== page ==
Content warning: This article contains mentions of sexual violence.
On October 7, the Prevention, Empowerment, Advocacy Response for Survivors (PEARS) Project — a U of T student-led, trauma-informed initiative supporting survivors of sexual violence — organized a protest against U of T’s acceptance of sexual violence policy review recommendations.
The event, titled “Too Little Too Late,” took place three months after the university accepted all 12 recommendations from the most recent review of the university’s Policy on Sexual Violence and Sexual Harassment.
At the event, which was supported by the University of Toronto Students’ Union (UTSU), the UTM Students’ Union (UTMSU), and the Scarborough Campus Students’ Union (SCSU), protestors marched through campus then staged a silent sit in outside the office of U of T’s president. Following the sit in, survivors of sexual violence shared their stories with attendees.
U of T’s sexual violence policy details procedures and supports for incidents of sexual violence affecting members of the university community, and must be reviewed every three years according to provincial legislation.
Micah Kalisch, the founder and director of PEARS, has previously expressed concerns that the recommended changes complicate the reporting process for survivors, and do not provide enough survivor support.
In September, PEARS held a “Chalk is Cheap” event to raise awareness about the ‘red zone’ — a term which is used to refer to the prevalence of sexual violence in the first few weeks of universities’ academic years.
The event opened with sign making on Philosopher’s Walk, directly outside the Faculty of Music. Last summer, allegations of sexual harassment against professors in the Faculty of Music came to light when student and labour unions posted them on social media. In August 2021, Canadian Union of Public Employees, Local 3902 posted signs along Philosopher’s Walk detailing survivors’ experiences of sexual harassment in the Faculty of Music.
From Philosopher’s Walk, the protesters marched toward Simcoe Hall. On the way, they stopped outside Trinity College, where Andy Orchard — against whom allegations of sexual harassment were published by Al Jazeera last year — served as provost for six years. Orchard was a medieval studies professor at U of T for 13 years. In 2013, he left for the University of Oxford, where he still teaches.
Outside Trinity College, Kalisch told the protestors that after U of T received complaints of sexual harassment against Orchard, “instead of doing something about it, he was promoted to the provost of Trinity College.”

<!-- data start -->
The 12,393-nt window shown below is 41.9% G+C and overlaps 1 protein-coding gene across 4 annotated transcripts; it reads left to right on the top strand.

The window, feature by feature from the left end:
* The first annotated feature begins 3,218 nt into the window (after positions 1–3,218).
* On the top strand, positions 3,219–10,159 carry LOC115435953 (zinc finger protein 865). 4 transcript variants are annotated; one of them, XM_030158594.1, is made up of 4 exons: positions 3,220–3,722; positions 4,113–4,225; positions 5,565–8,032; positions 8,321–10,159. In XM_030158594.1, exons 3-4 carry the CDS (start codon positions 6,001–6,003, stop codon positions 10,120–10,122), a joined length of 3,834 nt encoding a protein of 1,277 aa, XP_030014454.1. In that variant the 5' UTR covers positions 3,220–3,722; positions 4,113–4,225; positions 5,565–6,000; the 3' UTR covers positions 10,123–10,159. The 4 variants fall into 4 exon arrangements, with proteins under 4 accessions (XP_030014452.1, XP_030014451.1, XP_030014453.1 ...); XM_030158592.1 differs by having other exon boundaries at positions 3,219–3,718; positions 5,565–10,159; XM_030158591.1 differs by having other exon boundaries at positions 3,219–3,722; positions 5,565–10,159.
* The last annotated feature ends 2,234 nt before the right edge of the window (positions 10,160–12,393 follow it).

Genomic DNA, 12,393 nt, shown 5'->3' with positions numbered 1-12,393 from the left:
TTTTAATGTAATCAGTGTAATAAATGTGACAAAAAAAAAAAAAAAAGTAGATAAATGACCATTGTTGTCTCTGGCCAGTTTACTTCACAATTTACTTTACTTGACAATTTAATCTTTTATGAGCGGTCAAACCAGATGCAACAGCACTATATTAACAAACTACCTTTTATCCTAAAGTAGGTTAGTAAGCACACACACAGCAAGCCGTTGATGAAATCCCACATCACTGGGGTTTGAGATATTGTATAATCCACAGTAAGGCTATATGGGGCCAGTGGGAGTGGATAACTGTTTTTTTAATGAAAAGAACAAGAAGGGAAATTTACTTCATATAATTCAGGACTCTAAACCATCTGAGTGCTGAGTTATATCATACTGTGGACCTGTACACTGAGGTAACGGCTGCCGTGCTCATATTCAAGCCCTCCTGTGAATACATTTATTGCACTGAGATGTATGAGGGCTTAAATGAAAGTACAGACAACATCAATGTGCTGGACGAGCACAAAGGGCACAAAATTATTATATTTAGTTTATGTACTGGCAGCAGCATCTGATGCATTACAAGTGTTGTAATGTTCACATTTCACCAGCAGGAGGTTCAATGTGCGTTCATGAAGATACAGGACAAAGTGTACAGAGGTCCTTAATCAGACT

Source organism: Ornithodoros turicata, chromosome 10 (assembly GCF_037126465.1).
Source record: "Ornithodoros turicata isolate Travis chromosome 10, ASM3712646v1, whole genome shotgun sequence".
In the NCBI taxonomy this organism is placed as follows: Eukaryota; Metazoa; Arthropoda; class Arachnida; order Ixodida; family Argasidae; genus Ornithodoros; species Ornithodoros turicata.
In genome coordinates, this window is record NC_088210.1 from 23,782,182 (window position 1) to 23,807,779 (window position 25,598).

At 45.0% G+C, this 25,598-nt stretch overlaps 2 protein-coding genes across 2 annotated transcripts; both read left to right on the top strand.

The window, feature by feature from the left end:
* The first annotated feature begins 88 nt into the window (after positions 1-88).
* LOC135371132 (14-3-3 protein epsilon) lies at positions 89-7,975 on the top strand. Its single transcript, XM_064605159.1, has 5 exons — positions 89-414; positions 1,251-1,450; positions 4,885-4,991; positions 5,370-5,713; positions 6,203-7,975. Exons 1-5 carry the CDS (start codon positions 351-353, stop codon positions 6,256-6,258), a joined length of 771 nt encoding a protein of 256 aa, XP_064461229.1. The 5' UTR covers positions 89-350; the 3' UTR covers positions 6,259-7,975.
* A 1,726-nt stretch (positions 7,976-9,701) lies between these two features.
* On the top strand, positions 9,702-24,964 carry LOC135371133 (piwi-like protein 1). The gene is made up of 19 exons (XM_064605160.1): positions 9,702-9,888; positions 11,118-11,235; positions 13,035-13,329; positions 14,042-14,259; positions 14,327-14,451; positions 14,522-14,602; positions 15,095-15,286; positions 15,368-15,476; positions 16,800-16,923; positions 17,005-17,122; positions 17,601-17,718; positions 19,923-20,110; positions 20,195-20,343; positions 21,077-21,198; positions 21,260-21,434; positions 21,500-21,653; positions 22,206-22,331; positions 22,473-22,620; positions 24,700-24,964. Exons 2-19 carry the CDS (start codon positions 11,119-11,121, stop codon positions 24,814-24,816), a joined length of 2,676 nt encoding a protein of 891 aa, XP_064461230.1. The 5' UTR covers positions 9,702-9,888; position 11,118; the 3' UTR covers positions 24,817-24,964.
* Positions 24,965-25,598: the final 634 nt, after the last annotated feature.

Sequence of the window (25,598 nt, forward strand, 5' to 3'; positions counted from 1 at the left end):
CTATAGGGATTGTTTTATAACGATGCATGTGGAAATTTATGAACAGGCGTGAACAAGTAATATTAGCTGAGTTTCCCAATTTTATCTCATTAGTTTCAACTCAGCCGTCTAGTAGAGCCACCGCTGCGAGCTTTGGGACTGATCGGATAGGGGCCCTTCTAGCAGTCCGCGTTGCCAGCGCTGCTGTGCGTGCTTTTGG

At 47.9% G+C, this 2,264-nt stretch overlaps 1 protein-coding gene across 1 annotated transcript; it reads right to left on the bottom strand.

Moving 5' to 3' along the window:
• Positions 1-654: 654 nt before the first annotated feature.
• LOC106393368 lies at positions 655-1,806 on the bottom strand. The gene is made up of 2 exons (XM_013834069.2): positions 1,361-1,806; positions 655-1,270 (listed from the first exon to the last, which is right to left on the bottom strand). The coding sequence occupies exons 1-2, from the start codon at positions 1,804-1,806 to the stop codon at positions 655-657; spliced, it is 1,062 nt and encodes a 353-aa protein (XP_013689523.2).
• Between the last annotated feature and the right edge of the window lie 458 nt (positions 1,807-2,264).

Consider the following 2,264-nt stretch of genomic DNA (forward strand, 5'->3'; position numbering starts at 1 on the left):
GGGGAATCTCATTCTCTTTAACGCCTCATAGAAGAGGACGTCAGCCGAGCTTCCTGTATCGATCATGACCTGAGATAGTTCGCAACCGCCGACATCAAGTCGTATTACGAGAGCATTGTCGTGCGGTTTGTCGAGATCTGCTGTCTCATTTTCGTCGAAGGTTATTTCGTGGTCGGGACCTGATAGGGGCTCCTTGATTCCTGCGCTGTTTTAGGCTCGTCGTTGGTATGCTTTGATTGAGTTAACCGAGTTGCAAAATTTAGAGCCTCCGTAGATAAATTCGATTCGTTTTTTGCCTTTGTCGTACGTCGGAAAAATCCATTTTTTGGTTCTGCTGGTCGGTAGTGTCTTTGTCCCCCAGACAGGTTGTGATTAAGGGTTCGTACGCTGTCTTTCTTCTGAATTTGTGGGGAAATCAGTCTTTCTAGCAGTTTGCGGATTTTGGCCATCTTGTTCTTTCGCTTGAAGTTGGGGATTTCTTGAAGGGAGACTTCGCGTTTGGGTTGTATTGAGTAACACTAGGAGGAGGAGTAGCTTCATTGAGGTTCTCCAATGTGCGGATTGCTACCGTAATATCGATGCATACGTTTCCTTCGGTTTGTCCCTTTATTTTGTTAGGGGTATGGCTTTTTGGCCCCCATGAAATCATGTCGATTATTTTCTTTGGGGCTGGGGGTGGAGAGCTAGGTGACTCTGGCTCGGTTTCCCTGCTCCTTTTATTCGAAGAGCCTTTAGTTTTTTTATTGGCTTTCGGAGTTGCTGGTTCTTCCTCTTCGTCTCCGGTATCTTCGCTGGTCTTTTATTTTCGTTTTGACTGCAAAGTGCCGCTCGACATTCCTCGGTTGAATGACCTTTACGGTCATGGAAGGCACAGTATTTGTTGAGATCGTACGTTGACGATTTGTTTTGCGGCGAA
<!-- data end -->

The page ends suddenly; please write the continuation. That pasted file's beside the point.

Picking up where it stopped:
Kalisch also mentioned that Orchard’s portrait hung in the Trinity College dining hall until last year.
Kalisch then led the protestors in a chant as they continued to march: “Your policies are broken. Survivors have spoken.” The group headed south along St. George Street toward Simcoe Hall, where the office of U of T President Meric Gertler is located.
Once outside Simcoe Hall, protestors initially found the front doors locked. After several attempts to get into the building, the crowd managed to enter through the front door and sat silently at the base of the first floor stairs. Some protestors, including Kalisch, stuck red tape over their mouths to symbolize the administrative red tape that complicates reporting processes.
Kalisch then led protestors up the stairs to the president’s office, where the group sat for just under an hour. Protestors wrote their demands on sheets of printer paper, which Kalisch then slipped under the president’s closed door.
Afterward, the protest moved back outside Simcoe Hall. Organizers invited several attendees to address the crowd from the building’s front step. UTMSU President Maëlis Barre and SCSU President Michael Sobowale offered remarks of support and solidarity. Other speakers, including Bec Brydon and Radhika Gupta — PEARS’ outreach director and a leader of UTSC’s PEARS branch, respectively — shared stories of their experiences with sexual violence at U of T.
In an interview with The Varsity, Gupta acknowledged that, despite the turnout at the protest, there are many more survivors at U of T whose experiences are overlooked by the system. She emphasized that PEARS is only a message away: “We may not have all the answers, but we can promise that no one has to go through any of this alone ever again,” she said.
In keeping with the name of the event, Emma Biamonte — policy projects lead at PEARS and co president of the initiative’s University College branch — criticized the final report recommendations for being “too little too late.” In a speech, she noted that the university performed the review internally rather than entrusting it to an external body, and expressed concerns with the report’s non-committal language and insufficient incorporation of community feedback.